|1.5 TYPES OF CONTRACT|
The client will usually take advice as to what type of contract should be adopted for each project, and although the Bill of Quantities measurement contract is probably the mist frequently used in Civil Engineering, a number of other types exist:
i) Lump sum contract
ii) Measurement contract
a) Bill of Quantities
b) Schedule of rates
iii) Cost-Reimbursement contract
a) Cost + percentage fee
b) Cost + fixed fee
c) Target cost
iv) Management contract
v) All-in contract
|1.5.1 Lump sum contract|
Here the contractor undertakes to carry out all the work shown on the drawings and specification for a lump sum. The contractor is responsible for taking off his own quantities and properly assessing the amount of work involved as specified by the documents. Provided the original requirements are not altered, no detailed accounting or measuring is necessary as the contractors payment is already decided. This method is most useful when:
Although the designer is not required to measure the work, all tenderers will clearly have to do in order to prepare their bids, and where a number of contractors are tendering, a good deal of duplication of effort occurs. For a large project, this would increase costs considerably. However, note that for all in contracts (later) lump sum may be the only sensible method.
|1.5.2 Measurement Contracts|
a) Bill of Quantities
Bill of Quantities is based on a detailed bill of approximate quantities, which is used for comparison of tenders and also for evaluation of the amounts due to the contractor as construction proceeds. As all contractors tender on the same basis, a fair comparison is possible, and the rates quoted in the winning tender may be used in pricing varied work. These rates are also often used in estimating the likely cost of later contracts. However, for a contract, which must be priced before the detailed design is complete and for which drawings are only at a preliminary draft stage, it will be impossible to prepare adequate quantities. In such a situation the use of BOQ type contract would not be recommended.
b) Schedule of Rates
Typically a compressive list of items of work covering the operations which a promoter may want done. Quantities are either not inserted or round figure provisional quantities are used. These contracts are therefore most useful when a price is required and a start needs to be made on a contract where only preliminary drawings are available used also for repair and maintenance work.This method enables a start to be made on the project whilst detailed drawings and BOQ are being prepared for the remainder of the work. These may be priced on the basis of the schedule of rates originally submitted or competitive tenders obtained possibly leading to another contractor being brought in.
Uncertainly in the quantity and type of work expected of the contractor on a schedule of rates contract may well result in higher costs, and the ability of the client to forecast his final costs will be impaired.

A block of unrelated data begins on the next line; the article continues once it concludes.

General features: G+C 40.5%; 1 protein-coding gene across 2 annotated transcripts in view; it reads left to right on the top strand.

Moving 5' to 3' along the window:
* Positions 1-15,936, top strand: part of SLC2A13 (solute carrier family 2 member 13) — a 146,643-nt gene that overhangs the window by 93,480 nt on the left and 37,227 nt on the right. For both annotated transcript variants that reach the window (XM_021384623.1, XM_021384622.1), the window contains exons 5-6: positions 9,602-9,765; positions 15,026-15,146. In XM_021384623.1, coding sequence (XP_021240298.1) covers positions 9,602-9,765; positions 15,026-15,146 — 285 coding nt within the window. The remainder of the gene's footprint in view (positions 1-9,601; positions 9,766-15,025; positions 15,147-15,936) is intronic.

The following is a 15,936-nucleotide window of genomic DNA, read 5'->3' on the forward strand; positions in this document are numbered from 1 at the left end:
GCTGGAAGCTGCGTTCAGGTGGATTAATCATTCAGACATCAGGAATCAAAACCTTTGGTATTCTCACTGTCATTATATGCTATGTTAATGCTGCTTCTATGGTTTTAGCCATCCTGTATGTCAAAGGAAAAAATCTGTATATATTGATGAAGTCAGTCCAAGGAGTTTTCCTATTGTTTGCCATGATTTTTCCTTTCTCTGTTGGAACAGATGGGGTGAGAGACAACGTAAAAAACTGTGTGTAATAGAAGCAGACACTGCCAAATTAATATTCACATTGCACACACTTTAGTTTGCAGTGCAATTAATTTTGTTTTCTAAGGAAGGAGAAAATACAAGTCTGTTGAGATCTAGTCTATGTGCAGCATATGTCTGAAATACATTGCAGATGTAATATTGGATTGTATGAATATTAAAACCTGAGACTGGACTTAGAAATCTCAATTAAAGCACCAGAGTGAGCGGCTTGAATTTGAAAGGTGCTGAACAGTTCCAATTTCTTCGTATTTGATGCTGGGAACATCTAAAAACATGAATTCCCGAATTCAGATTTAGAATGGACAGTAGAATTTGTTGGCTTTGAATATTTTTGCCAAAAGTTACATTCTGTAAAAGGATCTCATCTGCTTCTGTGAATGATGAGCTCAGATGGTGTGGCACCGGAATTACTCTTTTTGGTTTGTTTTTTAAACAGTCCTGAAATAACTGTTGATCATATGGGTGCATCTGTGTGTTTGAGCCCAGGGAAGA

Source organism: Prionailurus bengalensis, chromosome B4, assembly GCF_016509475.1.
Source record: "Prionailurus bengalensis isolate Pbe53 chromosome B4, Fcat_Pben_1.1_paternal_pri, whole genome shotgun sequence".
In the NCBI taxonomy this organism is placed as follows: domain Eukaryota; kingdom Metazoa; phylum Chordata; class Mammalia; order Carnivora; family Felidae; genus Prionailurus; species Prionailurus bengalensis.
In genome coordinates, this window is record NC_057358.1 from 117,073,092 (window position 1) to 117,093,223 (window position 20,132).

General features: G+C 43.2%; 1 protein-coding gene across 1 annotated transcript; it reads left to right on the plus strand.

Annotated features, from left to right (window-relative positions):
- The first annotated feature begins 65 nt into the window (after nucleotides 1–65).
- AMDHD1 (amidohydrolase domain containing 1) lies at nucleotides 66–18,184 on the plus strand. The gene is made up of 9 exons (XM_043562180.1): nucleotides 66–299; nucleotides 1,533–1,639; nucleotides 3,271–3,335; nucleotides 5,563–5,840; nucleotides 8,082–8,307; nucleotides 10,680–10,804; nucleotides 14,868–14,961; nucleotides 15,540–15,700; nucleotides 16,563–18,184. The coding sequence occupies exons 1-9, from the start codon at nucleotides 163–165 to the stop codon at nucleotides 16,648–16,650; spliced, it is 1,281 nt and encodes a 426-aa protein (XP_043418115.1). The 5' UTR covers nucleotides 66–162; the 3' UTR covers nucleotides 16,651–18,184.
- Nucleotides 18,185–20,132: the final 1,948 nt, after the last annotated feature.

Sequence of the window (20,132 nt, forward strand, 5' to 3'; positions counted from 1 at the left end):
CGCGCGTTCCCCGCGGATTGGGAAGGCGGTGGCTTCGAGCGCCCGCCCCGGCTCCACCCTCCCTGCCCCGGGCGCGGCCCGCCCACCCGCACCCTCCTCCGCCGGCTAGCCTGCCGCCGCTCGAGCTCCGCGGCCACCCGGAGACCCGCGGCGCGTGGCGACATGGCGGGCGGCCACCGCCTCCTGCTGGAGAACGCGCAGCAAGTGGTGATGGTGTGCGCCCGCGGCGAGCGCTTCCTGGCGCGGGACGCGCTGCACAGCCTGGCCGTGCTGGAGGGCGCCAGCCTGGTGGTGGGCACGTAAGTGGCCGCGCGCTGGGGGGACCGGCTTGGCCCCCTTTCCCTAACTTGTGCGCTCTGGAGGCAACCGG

|1.5.3 Cost-Reimbursement Contracts|
General-Payment is based on the actual incurred carrying out construction works, plus a fee to cover overheads, profit and any specified management or design services provided by the contractor. It is useful for maintenance and emergency work.
An inherent defect is that it gives a contractor no financial incentive to control his costs. In fact minimum efficiency leads to maximum profit. However, in some circumstances (emergency works) it may be the most suitable method.
b) Cost + fixed fee.
Designed to reward the most efficient contractor, who, in keeping his own overheads down will maximise his profit. Should the scope of the work be altered, it will be necessary to adjust the fee, which can lead to difficult negotiations between contractor and engineer/client.
c) Target + cost.
An agreement is reached with the selected contractor on a target cost for the contract and a fee to cover the contractor's overheads, management cost and profit. A procedure is then agreed for sharing the savings or cost overruns if the actual cost lower or higher than the target made. The contractors may be selected by bidding competitively on target cost and fee, but many clients prefer to negotiate with one reputable and trusted contractor.
|1.5.4 Management Contracts|
The management contractor is usually a construction company and paid predetermined fees and expenses to :
a) participate in the project from the outset
b) contribute construction expertise to the design
c) manage the construction
The management contractor does not normally undertake any of the construction work, but lets specific packages of work to other contractors, usually by competitive tender, and supervises their work.
• Contractors expertise available to design team
• Construction can commerce before design is complete, as work is let in packages.
• Useful where complex contracts require many designs groups and contractors-management of the whole process is controlled by the management contractor.
• Time targets more easily met as later packages of the work can be adjusted.
• Final cost of project not known at outset as design overlaps with construction
• If management contractor does not have the required expertise he may not be able to contribute to the design.
|1.5.5 All in Contracts (Package deal/Turnkey contracts)|
The client either directly or through his engineer states his requirements in general terms and invites contractors to submit proposals and terms of payment for design, construction and possibly commissioning, operation and maintenance of .the project for a limited period. The system has been in use for a number of years in the chemical and oil industries and more recently for nuclear power stations. The client will usually retain a consultant to advise on design and to supervise construction.